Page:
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Passing-On Defense and Indirect Purchaser Standing in Actions for Damages against the Violations of Competition Law: what can the EC learn from the US?

  • Firat Cengiz

    ()

    (School of Law and Centre for Competition Policy, University of East Anglia)

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    This paper analyses the raison d’être of the current initiative for the federal policy change in the US regarding the issues of passing-on defense and indirect purchaser standing in order to draw policy lessons for the EC in the light of the Commission’s Green Paper on private enforcement of Community competition law. The paper finds that transatlantic policy learning in the substantive sense does not seem plausible due to the dramatic difference between the American rationale regarding the goals of private enforcement and the European doctrine of direct effect. Nevertheless, the paper argues that the US experience contains important policy lessons regarding the risks brought forward by private enforcement under diverse standards in the lack of effective judicial cooperation mechanisms in a multi-level polity. After analysing the current positions of the Community and national laws from this perspective, the paper finds that there is substantial room for diversity amongst the national standards. In addition, although existing Community measures provide solid ground for judicial cooperation, those measures should be strengthened in order to avert the litigation chaos which forced a policy change in the US. Consequently, the paper suggests that the Commission gives substantial weight to the procedural aspects of private enforcement in its forthcoming White Paper which the Green Paper largely overlooked.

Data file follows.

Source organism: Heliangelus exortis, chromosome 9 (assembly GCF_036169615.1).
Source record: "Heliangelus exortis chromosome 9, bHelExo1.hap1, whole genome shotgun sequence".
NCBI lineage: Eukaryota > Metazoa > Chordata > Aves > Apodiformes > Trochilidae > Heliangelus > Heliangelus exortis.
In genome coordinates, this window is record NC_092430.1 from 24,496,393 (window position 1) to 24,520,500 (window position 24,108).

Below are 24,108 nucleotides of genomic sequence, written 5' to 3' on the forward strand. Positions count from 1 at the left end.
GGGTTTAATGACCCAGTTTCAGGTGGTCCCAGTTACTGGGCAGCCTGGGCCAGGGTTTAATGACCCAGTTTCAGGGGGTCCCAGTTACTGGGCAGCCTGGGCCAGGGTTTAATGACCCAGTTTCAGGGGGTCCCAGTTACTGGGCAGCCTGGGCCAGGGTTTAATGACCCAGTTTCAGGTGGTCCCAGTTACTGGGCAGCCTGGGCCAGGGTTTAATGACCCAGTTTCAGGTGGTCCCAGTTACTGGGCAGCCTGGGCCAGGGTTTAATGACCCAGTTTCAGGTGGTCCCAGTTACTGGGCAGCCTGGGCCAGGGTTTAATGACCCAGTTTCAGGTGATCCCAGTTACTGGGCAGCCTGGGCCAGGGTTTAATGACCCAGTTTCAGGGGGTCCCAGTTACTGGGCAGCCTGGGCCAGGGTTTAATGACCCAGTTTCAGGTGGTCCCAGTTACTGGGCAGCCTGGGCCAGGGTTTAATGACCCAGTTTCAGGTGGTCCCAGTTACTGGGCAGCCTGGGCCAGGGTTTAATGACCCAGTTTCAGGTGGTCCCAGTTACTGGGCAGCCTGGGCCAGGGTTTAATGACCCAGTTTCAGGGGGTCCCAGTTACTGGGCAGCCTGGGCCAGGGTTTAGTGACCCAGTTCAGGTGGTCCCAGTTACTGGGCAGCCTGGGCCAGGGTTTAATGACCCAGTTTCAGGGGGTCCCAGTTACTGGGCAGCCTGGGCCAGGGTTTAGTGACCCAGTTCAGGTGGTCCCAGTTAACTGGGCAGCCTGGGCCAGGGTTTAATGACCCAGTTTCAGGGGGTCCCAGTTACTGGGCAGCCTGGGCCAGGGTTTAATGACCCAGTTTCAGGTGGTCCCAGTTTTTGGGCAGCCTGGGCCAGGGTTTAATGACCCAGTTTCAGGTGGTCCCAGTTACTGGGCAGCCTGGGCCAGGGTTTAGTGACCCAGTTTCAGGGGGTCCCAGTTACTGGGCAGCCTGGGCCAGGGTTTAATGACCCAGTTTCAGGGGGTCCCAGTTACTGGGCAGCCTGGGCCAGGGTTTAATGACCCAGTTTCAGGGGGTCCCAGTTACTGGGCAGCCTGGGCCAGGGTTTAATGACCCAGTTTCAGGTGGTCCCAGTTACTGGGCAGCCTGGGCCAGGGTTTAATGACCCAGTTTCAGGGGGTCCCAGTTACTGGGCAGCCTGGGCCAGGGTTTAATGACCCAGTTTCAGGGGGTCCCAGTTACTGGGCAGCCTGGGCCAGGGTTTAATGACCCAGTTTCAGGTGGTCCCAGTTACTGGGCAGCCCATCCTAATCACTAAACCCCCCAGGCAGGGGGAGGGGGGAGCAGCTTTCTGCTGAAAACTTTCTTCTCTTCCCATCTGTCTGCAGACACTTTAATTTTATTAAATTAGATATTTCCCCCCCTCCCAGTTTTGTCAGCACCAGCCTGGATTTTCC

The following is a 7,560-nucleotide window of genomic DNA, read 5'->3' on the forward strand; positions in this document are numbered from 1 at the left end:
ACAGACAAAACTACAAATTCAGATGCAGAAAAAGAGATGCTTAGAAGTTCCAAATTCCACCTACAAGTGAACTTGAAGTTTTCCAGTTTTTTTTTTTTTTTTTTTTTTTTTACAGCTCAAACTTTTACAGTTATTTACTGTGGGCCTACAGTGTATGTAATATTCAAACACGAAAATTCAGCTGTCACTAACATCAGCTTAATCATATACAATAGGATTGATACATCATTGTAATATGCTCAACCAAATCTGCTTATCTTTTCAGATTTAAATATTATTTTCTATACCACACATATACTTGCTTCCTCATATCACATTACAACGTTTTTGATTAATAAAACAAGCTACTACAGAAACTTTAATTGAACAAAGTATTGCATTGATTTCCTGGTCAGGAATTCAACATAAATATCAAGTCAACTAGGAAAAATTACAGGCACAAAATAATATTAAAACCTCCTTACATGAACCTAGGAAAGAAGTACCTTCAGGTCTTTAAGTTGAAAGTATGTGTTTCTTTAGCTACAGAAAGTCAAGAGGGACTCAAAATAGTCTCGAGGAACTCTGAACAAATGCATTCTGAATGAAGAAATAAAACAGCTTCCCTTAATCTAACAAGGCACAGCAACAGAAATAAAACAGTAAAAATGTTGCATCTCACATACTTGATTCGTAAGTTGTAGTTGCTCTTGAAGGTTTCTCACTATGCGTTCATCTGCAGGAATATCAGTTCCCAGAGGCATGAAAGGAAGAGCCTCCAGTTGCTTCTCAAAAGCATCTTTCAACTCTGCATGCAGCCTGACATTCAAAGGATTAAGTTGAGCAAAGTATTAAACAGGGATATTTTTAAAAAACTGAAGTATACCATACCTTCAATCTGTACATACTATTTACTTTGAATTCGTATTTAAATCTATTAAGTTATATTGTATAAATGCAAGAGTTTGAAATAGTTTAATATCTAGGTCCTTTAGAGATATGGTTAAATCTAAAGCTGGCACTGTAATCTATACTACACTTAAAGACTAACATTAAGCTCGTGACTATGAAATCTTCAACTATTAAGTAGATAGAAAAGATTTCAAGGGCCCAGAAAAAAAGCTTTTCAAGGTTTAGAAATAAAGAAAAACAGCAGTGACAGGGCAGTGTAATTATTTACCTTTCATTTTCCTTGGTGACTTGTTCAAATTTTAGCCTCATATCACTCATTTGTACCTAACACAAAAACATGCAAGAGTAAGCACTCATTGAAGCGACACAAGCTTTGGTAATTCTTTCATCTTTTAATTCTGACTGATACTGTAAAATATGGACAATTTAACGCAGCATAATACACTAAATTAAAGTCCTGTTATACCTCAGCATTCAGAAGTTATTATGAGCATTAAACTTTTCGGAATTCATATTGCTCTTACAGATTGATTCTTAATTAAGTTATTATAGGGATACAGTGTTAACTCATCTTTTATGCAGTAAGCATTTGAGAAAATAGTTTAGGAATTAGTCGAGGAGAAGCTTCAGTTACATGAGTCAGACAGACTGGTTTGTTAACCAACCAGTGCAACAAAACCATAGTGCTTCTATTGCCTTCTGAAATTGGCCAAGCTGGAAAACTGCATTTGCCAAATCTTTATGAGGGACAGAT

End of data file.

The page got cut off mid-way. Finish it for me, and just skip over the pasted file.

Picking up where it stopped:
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    File URL: http://www.ccp.uea.ac.uk/publicfiles/workingpapers/CCP07-21.pdf
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    Paper provided by Centre for Competition Policy, University of East Anglia in its series Working Papers with number 07-21.

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    Length: 42 pages
    Date of creation: Nov 2007
    Date of revision:
    Handle: RePEc:ccp:wpaper:wp07-21
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